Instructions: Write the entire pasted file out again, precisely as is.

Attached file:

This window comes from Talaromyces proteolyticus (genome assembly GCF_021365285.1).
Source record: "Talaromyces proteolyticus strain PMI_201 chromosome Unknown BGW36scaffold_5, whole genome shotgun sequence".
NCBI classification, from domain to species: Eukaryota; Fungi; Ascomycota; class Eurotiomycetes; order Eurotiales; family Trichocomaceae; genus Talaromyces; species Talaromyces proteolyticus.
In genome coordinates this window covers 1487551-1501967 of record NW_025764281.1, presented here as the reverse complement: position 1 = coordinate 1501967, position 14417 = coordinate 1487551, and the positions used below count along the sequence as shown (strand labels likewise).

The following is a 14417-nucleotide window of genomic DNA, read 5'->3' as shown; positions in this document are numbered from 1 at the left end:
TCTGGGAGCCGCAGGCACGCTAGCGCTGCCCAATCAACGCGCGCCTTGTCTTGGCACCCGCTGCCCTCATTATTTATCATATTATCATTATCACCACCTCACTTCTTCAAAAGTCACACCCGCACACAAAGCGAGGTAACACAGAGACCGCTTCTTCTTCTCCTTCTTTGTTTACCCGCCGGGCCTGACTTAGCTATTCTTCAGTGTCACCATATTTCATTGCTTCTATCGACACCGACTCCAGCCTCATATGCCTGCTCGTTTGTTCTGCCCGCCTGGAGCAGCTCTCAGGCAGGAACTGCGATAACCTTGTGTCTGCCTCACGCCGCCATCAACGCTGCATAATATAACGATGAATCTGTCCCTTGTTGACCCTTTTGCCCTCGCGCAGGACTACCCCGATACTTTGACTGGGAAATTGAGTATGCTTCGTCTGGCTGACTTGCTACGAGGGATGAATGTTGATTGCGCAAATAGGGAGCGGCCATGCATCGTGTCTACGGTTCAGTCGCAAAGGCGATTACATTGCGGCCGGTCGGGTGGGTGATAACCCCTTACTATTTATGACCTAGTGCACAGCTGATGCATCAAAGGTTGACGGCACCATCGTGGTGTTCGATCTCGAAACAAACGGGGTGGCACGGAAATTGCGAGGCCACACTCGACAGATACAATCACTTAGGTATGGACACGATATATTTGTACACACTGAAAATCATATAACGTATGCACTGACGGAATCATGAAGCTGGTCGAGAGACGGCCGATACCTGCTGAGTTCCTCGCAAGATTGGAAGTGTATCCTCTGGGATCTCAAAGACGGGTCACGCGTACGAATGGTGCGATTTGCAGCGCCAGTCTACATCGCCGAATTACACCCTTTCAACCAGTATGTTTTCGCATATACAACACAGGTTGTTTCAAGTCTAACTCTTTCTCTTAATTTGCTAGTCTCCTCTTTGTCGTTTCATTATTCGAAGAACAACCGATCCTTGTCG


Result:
This window comes from Talaromyces proteolyticus (genome assembly GCF_021365285.1).
Source record: "Talaromyces proteolyticus strain PMI_201 chromosome Unknown BGW36scaffold_5, whole genome shotgun sequence".
NCBI classification, from domain to species: Eukaryota; Fungi; Ascomycota; class Eurotiomycetes; order Eurotiales; family Trichocomaceae; genus Talaromyces; species Talaromyces proteolyticus.
In genome coordinates this window covers 1487551-1501967 of record NW_025764281.1, presented here as the reverse complement: position 1 = coordinate 1501967, position 14417 = coordinate 1487551, and the positions used below count along the sequence as shown (strand labels likewise).

The following is a 14417-nucleotide window of genomic DNA, read 5'->3' as shown; positions in this document are numbered from 1 at the left end:
TCTGGGAGCCGCAGGCACGCTAGCGCTGCCCAATCAACGCGCGCCTTGTCTTGGCACCCGCTGCCCTCATTATTTATCATATTATCATTATCACCACCTCACTTCTTCAAAAGTCACACCCGCACACAAAGCGAGGTAACACAGAGACCGCTTCTTCTTCTCCTTCTTTGTTTACCCGCCGGGCCTGACTTAGCTATTCTTCAGTGTCACCATATTTCATTGCTTCTATCGACACCGACTCCAGCCTCATATGCCTGCTCGTTTGTTCTGCCCGCCTGGAGCAGCTCTCAGGCAGGAACTGCGATAACCTTGTGTCTGCCTCACGCCGCCATCAACGCTGCATAATATAACGATGAATCTGTCCCTTGTTGACCCTTTTGCCCTCGCGCAGGACTACCCCGATACTTTGACTGGGAAATTGAGTATGCTTCGTCTGGCTGACTTGCTACGAGGGATGAATGTTGATTGCGCAAATAGGGAGCGGCCATGCATCGTGTCTACGGTTCAGTCGCAAAGGCGATTACATTGCGGCCGGTCGGGTGGGTGATAACCCCTTACTATTTATGACCTAGTGCACAGCTGATGCATCAAAGGTTGACGGCACCATCGTGGTGTTCGATCTCGAAACAAACGGGGTGGCACGGAAATTGCGAGGCCACACTCGACAGATACAATCACTTAGGTATGGACACGATATATTTGTACACACTGAAAATCATATAACGTATGCACTGACGGAATCATGAAGCTGGTCGAGAGACGGCCGATACCTGCTGAGTTCCTCGCAAGATTGGAAGTGTATCCTCTGGGATCTCAAAGACGGGTCACGCGTACGAATGGTGCGATTTGCAGCGCCAGTCTACATCGCCGAATTACACCCTTTCAACCAGTATGTTTTCGCATATACAACACAGGTTGTTTCAAGTCTAACTCTTTCTCTTAATTTGCTAGTCTCCTCTTTGTCGTTTCATTATTCGAAGAACAACCGATCCTTGTCG